During the 1980s, the anti-apartheid movement in Canada was strong. The Canadian Black community, as well as other human rights groups (such as the Canadians Concerned with Southern Africa (CCSA) and the Anti-apartheid Coalition of Toronto), mobilized to protest the oppression of the Black majority in South Africa. During the 1980s, activists pressured the Canadian government, under Mulroney, to sanction and divest from South Africa. Buttons were created for conscious-building campaigns, conferences and protests. The boycott of South African products was urged. Activists picketed establishments such as the LCBO and Loblaws to protest the selling of South African products. Jean Augustine discusses her participation in the anti-apartheid movement.
“Speak Out, South Africa Will Hear Us” and again it’s all the calls that were made across Canada and the people who were out there encouraging people not to participate in this regime; to speak up to have their voices heard. There were label groups, there were church groups, there were religious people, there were community organizations, um, we had several marches, we had several demonstrations, we had several boycotts. I remember being um, was it a Loblaws store um, you know that had the oranges and whatnot and telling people, showing people the bag, the kind of orange, look for what the name was and you should not buy that kind of orange. And then some people even being bolder, going into the store and standing by the out span oranges and as people were picking it up saying, “did you know that these oranges are supporting…” and you know, same with the wine, “did you know that this is a South African wine and by buying it you…” So there were all kinds of boycott. I participated in a number of them. A number of the demonstrations, the boycotts, letter writing, the seminars, the speakers that we would invite to come and talk about the situation in South Africa, the situation of South Africans. And uh, this is again another button that was very much out there; opposed apartheid, opposed racism, boycott South African products, and again, the map to show exactly where South Africa is on the continent.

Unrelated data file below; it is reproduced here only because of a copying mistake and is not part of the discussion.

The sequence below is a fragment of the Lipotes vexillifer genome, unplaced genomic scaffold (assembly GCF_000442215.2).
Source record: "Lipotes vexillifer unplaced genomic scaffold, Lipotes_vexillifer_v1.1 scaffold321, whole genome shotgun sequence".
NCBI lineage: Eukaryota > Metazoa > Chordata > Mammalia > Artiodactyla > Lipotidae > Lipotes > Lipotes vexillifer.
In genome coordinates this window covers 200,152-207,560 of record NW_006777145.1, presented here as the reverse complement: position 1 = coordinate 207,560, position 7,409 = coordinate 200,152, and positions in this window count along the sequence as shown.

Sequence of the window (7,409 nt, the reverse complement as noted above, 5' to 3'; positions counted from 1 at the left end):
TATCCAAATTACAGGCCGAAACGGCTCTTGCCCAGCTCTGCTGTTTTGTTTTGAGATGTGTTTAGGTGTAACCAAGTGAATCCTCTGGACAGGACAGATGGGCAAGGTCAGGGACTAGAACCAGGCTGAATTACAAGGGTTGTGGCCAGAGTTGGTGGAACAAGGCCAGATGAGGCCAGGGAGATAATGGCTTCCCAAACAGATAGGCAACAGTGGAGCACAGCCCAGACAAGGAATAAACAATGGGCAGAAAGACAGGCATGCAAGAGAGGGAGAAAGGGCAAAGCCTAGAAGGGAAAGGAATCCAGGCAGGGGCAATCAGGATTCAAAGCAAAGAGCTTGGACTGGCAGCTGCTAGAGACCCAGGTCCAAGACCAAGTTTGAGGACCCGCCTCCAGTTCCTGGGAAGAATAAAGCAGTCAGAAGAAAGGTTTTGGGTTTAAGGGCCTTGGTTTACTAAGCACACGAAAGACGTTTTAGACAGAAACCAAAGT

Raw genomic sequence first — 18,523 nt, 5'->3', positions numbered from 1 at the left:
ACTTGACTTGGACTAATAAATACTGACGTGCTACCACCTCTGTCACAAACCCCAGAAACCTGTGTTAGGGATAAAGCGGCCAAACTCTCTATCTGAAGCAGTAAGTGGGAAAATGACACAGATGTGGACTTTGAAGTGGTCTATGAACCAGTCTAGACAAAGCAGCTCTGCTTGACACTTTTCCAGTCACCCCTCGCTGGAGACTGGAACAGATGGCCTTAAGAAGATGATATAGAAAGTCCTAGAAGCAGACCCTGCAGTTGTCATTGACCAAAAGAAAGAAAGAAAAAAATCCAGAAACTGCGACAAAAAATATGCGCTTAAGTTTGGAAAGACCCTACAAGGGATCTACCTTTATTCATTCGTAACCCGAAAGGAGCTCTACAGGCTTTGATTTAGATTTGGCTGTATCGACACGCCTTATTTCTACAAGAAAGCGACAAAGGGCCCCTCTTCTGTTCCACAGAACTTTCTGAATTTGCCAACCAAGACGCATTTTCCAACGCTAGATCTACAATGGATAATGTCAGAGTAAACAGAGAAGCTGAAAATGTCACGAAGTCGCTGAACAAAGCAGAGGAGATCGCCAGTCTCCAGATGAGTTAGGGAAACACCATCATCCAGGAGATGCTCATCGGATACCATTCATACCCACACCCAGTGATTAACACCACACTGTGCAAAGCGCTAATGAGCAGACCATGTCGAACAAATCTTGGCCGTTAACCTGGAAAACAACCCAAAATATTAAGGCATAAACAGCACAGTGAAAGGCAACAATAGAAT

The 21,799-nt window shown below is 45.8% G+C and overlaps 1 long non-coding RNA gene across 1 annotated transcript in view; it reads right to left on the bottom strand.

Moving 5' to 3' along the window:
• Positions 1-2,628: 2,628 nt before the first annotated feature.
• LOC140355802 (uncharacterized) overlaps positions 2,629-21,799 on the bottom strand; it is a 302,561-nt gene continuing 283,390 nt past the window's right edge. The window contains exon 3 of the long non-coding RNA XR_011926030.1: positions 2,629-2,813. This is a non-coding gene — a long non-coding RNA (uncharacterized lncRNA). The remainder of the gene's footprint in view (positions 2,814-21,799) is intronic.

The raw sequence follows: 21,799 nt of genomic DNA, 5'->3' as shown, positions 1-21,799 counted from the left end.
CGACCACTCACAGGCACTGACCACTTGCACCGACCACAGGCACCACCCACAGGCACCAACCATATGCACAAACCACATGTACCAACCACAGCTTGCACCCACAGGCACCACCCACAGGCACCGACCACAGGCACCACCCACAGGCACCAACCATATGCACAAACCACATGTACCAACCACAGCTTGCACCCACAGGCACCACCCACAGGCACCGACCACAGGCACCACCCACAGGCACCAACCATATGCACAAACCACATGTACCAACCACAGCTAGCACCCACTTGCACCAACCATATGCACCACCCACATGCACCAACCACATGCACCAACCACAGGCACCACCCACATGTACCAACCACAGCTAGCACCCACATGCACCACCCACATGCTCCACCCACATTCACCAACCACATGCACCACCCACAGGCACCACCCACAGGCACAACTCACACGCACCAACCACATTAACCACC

The term “Freedom Rider” relates to the 1960s Freedom Riders who protested racial segregation in the American South. This group of Black and White volunteers rode in chartered buses across southern states in opposition to the segregation laws, among which prohibited Blacks and Whites from sitting together on a bus. These civil rights activists were often arrested or beaten by white Southerners.
Freedom Riders. In E. Wright (Ed.) A Dictionary of World History (2006 ed.). Retrrieved from http://www.oxfordreference.com/view/10.1093/oi/authority.20110803095834240.
Okay, Freedom Rider 88 against Apartheid. Well as you know, in Canada we were very much in that situation against apartheid, to bring down apartheid. We know the work that was done by our prime minister at the time and of our minister of the time. And in 1988 you can see the struggle here against apartheid. The call for us was really pronouncing this button: Free South Africa and that is divest because the issue was that as long as we continue to invest in South Africa and buy their wine and buy their oranges and invest in the markets and the industries that were not free in South Africa and South Africans. So that again was very—that is one of the buttons I wore.